So you can try and try to figure it out for them, sometimes it will work, other times it won’t, and other times they just have to figure it out themselves, cost what it may.

You could try splitting the group up, for a few days put the new goose in with one, then put her in with the other, shake up their dynamic and try to force them to sort out their issues. It might work, it might put them on better terms, or it won’t, but it’s something to try at least.
 
Unfortunatly with geese it’s impossible to say how long it will take, after breeding season horomones disipate, which is when they start molting, they’re more understanding and accepting of each other, so late summer and fall is the best time for integrating, but it depends on them ultimately.

After I lost one of my ganders “Thor” it took ages for his brother Parsnip to bond with anyone else. I lost Thor in November of 2018. I tried pairing him with his sister Friday, on bad days they’d fight, on good days they’d ignore each other at best. I tried a few attempts at pairing him with Leo “his dad” because they seemed like they wanted to hang out with each other but it always ended with Parsnip attacking Leo or Leo attacking him.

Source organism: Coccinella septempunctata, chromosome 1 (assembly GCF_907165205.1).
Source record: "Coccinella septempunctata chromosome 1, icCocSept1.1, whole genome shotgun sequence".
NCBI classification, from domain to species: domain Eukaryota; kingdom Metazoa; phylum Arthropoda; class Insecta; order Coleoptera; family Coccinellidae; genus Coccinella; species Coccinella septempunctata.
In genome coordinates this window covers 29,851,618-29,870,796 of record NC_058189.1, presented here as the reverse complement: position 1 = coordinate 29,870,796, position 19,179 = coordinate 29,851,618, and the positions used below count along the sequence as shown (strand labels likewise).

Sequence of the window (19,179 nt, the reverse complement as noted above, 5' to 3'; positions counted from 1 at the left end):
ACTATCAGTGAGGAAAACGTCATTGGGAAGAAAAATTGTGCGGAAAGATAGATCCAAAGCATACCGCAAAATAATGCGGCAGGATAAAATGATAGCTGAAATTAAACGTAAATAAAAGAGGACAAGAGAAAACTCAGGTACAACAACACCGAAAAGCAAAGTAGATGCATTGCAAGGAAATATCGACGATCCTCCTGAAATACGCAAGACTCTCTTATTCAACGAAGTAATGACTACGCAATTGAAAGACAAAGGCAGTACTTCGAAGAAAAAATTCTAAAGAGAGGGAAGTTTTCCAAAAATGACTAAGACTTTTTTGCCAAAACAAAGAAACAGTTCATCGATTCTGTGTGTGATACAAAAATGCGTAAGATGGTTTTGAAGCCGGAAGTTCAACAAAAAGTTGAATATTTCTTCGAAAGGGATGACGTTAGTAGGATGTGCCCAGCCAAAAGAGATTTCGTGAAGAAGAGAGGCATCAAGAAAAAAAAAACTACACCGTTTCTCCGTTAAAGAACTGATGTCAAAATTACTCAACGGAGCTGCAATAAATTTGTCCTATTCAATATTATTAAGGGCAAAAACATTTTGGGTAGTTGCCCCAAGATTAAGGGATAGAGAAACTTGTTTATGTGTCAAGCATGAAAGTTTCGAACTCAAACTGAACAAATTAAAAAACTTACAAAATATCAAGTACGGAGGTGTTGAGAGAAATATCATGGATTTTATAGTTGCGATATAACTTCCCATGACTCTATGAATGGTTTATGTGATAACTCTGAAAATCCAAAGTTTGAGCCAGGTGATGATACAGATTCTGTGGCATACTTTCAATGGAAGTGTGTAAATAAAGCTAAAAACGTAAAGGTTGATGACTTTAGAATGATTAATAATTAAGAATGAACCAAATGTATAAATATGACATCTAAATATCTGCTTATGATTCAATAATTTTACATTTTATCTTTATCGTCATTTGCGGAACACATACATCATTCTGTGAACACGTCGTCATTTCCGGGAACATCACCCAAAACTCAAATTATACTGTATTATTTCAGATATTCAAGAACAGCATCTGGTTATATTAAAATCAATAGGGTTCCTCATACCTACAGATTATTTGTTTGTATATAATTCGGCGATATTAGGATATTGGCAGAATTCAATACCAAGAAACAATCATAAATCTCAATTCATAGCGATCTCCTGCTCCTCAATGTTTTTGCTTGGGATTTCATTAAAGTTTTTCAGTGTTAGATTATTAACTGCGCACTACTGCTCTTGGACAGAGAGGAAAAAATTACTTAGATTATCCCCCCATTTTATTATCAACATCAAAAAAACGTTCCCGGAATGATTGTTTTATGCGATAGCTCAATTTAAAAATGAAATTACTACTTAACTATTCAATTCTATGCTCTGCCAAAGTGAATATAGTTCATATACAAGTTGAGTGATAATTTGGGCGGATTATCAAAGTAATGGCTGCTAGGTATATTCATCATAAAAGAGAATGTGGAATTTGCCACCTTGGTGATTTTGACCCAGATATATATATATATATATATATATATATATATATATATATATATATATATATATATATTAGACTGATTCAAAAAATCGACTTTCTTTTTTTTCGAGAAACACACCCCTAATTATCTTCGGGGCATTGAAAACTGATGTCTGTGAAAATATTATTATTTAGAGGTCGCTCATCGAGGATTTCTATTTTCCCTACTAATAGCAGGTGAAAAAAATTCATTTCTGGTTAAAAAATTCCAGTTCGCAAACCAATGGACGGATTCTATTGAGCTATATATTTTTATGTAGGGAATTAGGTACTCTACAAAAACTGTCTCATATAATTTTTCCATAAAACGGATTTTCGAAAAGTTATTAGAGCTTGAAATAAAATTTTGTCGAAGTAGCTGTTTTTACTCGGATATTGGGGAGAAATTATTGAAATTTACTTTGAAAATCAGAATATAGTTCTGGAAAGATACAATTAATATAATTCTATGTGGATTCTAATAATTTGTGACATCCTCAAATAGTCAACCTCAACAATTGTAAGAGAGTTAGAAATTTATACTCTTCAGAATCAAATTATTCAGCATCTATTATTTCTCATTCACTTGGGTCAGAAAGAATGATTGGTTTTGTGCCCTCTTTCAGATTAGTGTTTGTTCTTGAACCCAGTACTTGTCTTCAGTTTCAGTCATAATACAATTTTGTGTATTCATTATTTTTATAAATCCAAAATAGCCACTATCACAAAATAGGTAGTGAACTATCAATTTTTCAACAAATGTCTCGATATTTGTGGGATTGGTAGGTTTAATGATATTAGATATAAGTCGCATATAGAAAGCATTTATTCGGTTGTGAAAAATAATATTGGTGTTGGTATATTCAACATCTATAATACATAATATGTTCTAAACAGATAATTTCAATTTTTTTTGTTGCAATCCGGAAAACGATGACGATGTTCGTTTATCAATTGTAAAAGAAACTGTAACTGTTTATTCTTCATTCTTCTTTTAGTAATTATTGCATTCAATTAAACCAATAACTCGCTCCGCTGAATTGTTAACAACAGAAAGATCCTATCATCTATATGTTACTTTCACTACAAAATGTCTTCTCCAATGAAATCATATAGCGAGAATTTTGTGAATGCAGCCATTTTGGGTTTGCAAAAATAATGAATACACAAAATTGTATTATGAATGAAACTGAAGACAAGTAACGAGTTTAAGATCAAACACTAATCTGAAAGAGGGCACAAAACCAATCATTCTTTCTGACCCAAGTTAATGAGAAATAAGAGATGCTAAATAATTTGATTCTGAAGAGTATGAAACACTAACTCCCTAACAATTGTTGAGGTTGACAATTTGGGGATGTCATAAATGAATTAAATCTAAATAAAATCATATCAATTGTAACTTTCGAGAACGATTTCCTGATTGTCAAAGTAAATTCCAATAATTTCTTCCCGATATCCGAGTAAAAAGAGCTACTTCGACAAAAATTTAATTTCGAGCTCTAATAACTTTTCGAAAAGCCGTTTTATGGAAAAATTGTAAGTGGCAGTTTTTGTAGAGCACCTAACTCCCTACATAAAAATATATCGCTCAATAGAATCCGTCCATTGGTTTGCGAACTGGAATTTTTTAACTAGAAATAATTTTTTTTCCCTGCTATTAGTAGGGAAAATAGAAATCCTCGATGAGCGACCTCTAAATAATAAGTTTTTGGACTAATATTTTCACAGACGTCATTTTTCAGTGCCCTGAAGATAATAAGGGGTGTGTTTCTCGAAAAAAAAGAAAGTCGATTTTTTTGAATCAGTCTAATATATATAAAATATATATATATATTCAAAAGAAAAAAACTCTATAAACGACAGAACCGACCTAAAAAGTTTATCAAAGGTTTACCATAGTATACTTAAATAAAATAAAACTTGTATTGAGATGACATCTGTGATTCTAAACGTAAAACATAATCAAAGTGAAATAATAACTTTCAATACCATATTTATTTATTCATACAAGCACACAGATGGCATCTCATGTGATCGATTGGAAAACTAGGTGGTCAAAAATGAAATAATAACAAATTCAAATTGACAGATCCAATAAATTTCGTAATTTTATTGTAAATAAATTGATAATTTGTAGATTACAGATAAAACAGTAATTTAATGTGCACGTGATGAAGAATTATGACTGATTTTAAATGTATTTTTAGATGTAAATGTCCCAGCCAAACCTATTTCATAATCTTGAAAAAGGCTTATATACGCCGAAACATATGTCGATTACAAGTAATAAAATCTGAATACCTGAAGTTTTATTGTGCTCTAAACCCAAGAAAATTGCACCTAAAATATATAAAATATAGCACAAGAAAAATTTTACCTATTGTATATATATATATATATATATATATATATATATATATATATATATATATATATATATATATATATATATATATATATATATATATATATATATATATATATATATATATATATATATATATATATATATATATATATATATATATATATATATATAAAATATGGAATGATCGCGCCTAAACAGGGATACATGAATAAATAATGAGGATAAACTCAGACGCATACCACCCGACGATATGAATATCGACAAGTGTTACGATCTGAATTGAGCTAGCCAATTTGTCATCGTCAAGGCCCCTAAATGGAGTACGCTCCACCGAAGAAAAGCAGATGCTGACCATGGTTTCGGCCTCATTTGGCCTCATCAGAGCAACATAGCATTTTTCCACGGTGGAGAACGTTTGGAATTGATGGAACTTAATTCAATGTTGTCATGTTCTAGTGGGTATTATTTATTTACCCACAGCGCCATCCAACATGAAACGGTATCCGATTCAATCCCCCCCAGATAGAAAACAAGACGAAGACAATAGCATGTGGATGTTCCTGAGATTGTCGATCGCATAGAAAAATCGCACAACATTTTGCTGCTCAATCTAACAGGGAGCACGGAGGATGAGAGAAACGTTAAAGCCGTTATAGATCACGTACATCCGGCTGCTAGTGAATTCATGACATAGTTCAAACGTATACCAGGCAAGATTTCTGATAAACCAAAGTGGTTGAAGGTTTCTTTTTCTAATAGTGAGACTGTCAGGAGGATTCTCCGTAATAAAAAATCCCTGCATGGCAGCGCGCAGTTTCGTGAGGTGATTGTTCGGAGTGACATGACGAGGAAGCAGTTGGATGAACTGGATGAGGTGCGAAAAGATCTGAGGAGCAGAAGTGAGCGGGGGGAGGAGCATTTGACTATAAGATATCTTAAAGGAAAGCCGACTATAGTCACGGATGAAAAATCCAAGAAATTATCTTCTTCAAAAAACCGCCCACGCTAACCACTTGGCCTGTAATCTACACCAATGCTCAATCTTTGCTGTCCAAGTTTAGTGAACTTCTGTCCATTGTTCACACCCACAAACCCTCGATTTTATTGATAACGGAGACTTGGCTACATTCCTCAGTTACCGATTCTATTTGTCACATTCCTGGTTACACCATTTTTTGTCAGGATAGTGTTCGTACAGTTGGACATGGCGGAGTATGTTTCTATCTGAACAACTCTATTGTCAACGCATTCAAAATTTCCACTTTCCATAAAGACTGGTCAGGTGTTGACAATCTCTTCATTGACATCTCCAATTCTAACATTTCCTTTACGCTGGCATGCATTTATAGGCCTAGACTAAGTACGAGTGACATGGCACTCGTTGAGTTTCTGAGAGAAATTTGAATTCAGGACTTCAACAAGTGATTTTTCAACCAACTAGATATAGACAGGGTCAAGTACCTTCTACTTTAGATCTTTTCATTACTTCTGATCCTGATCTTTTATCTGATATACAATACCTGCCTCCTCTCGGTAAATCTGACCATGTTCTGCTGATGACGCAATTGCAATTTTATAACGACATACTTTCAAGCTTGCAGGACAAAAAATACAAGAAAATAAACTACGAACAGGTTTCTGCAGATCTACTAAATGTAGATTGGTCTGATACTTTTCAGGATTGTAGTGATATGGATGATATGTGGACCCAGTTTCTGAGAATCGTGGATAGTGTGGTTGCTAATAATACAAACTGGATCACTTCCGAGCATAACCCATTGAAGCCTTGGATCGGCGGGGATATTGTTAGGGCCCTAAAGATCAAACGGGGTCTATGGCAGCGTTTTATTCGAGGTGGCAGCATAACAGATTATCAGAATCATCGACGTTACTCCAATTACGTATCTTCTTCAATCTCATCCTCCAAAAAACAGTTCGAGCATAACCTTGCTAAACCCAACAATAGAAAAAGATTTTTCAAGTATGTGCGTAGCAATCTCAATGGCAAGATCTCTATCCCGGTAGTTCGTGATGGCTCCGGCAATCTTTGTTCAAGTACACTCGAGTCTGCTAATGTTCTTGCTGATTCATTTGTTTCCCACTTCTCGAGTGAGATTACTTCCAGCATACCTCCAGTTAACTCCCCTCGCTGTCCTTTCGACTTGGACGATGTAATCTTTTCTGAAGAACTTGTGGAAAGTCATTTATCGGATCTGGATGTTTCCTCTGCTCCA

I got two female goslings for Parsnip in March 2019, he ignored them like they didn’t even exist and kept obsessing on Leo, same thing even when the girls matured. This lasted until fall and then out of nowhere Parsnip and Leo just clicked and have been buddies ever since.
It took so long that Parsnip’s health suffered as a consequence, he ended up with pancreatitis from the ongoing stress and self induced bouts of starvation.